Poetry Second Place
by Tina Raye Dayton
Hushed crashes wash the shore,
and traces of life in thick sweaters
window shop the boardwalk.
In a warm arcade, we toss skee-balls
into the numbered rings and pink tickets
flick out like a delicate curling tongue,
heaters humming overhead.
Behind the scuffed glass case,
the counter boy's long hair sweeps
across his bony shoulders. He grins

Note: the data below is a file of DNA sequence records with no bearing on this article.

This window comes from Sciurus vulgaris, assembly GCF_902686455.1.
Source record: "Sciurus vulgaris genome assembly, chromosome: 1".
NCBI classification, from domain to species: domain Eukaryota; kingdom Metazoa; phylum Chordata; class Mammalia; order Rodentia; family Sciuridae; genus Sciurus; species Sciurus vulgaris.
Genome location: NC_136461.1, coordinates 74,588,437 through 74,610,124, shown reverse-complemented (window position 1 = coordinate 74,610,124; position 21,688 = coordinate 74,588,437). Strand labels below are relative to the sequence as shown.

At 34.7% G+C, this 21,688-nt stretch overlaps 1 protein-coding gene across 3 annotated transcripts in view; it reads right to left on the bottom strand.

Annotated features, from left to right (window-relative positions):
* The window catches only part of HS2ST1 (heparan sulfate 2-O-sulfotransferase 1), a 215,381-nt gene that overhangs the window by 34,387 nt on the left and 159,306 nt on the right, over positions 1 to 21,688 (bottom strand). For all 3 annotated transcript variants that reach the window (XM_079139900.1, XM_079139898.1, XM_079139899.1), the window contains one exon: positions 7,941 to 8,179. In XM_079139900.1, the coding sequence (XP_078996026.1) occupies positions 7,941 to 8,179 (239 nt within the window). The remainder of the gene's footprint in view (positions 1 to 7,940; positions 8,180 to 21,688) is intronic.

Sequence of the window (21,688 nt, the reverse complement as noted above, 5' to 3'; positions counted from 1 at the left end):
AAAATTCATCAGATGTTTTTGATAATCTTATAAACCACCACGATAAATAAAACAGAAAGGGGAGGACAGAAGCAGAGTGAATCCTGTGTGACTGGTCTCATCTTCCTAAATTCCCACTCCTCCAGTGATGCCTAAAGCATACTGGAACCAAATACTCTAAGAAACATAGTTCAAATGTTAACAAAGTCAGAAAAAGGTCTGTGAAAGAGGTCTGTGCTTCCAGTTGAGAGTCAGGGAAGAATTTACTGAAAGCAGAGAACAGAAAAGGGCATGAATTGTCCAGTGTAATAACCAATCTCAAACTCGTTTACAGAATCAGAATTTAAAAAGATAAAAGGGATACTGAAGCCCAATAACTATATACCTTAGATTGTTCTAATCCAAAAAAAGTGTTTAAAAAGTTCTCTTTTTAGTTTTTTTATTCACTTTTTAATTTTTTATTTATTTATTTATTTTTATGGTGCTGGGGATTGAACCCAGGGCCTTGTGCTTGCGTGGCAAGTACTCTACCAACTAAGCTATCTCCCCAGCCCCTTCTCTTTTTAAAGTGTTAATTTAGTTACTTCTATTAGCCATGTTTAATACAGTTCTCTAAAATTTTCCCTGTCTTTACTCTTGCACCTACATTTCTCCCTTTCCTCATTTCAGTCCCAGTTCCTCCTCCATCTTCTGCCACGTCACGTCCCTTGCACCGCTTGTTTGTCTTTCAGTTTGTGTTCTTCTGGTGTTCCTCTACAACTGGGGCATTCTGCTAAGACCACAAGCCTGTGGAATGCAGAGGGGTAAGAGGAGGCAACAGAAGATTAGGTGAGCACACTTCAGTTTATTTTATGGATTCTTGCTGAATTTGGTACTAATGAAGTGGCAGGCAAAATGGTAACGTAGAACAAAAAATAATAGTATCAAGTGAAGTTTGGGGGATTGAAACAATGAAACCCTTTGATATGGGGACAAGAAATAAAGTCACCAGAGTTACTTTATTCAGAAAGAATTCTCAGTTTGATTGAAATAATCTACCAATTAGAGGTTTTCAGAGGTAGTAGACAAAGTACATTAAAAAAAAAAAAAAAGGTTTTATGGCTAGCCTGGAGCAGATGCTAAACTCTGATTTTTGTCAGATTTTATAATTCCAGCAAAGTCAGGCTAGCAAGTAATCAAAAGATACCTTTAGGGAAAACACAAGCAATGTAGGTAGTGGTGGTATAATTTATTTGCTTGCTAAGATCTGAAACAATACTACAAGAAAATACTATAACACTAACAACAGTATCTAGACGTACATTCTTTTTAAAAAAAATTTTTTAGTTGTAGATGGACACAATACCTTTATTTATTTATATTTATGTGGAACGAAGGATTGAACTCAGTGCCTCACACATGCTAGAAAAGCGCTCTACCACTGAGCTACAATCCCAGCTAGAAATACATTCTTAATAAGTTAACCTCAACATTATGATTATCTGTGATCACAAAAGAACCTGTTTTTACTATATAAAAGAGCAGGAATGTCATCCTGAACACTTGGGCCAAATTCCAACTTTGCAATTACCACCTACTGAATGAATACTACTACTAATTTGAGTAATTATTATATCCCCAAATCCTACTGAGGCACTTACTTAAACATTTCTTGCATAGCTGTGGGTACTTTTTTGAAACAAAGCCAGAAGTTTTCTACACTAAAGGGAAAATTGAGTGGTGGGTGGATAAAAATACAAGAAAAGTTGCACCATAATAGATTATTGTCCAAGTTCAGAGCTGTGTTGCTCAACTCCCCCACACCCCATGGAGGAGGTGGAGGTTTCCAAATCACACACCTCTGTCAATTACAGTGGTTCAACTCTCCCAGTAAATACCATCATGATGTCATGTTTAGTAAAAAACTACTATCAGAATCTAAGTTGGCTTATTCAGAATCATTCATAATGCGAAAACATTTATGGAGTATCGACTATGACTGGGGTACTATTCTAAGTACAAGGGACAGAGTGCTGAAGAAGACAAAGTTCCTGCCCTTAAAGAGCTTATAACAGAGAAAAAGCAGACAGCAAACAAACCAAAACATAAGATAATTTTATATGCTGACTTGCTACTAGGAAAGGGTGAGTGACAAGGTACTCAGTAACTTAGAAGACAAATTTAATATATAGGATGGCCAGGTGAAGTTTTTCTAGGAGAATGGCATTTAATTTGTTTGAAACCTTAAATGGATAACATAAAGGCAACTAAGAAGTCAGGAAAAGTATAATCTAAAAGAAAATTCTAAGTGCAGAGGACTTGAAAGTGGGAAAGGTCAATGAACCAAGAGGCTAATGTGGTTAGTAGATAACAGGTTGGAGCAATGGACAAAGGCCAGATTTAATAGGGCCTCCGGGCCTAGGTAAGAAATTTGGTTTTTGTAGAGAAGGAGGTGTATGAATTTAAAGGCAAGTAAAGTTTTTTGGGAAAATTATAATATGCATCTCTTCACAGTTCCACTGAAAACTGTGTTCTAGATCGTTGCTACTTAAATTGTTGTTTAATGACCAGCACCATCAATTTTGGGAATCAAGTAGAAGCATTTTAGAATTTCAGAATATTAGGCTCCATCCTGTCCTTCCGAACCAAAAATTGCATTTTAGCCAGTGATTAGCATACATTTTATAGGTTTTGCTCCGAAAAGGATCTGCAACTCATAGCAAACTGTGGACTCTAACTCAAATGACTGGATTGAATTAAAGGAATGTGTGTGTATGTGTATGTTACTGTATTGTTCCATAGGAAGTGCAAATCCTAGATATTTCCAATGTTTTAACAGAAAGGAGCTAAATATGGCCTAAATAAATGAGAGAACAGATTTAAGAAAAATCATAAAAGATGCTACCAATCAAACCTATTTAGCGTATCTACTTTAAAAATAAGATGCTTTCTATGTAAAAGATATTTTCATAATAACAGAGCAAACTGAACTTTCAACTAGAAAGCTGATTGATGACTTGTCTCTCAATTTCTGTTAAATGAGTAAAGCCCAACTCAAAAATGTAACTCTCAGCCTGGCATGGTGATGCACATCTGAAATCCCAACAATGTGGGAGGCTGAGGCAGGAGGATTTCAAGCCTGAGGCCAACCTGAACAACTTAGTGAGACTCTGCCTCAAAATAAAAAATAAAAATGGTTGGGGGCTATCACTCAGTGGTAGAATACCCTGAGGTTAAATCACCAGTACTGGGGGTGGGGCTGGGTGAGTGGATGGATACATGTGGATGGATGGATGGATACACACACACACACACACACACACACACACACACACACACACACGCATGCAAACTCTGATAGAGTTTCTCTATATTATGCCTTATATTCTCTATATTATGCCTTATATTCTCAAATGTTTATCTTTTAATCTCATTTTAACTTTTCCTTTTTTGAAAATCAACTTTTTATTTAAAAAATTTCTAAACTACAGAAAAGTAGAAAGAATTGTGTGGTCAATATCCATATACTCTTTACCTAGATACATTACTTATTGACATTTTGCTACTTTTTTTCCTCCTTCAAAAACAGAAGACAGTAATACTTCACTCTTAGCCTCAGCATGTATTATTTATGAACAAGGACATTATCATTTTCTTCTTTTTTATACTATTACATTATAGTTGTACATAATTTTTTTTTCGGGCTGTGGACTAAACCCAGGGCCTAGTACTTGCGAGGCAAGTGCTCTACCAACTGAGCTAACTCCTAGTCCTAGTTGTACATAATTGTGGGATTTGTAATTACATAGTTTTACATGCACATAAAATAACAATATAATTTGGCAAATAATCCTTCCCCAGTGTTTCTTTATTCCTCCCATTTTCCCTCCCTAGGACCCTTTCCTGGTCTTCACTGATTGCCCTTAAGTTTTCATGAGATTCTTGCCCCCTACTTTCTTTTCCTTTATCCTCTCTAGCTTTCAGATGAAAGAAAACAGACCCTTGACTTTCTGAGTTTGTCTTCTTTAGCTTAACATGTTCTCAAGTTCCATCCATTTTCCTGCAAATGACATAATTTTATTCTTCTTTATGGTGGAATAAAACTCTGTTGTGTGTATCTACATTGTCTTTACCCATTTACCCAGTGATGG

willing to give me whatever I want
because this is not a job that matters.
The dragonfly’s violet wings
feel like sugared candy
in the skin of my folded hand.
I know exactly what it means
to clasp a question rough with texture
and hold it, always coming back
to the same moment and the soothing waves
frothing on the silver winter sand.